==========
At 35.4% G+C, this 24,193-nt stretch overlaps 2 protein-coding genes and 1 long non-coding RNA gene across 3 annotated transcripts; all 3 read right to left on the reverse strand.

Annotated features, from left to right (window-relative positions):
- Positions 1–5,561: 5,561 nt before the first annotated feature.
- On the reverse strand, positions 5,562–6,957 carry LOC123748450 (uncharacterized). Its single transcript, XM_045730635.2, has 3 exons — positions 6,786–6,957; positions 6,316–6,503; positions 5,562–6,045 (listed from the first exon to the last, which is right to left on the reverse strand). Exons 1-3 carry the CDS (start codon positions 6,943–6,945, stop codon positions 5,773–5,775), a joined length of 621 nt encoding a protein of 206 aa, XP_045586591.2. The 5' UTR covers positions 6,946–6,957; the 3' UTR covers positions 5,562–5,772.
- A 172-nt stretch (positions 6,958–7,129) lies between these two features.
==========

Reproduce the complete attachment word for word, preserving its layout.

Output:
At 35.4% G+C, this 24,193-nt stretch overlaps 2 protein-coding genes and 1 long non-coding RNA gene across 3 annotated transcripts; all 3 read right to left on the reverse strand.

Annotated features, from left to right (window-relative positions):
- Positions 1–5,561: 5,561 nt before the first annotated feature.
- On the reverse strand, positions 5,562–6,957 carry LOC123748450 (uncharacterized). Its single transcript, XM_045730635.2, has 3 exons — positions 6,786–6,957; positions 6,316–6,503; positions 5,562–6,045 (listed from the first exon to the last, which is right to left on the reverse strand). Exons 1-3 carry the CDS (start codon positions 6,943–6,945, stop codon positions 5,773–5,775), a joined length of 621 nt encoding a protein of 206 aa, XP_045586591.2. The 5' UTR covers positions 6,946–6,957; the 3' UTR covers positions 5,562–5,772.
- A 172-nt stretch (positions 6,958–7,129) lies between these two features.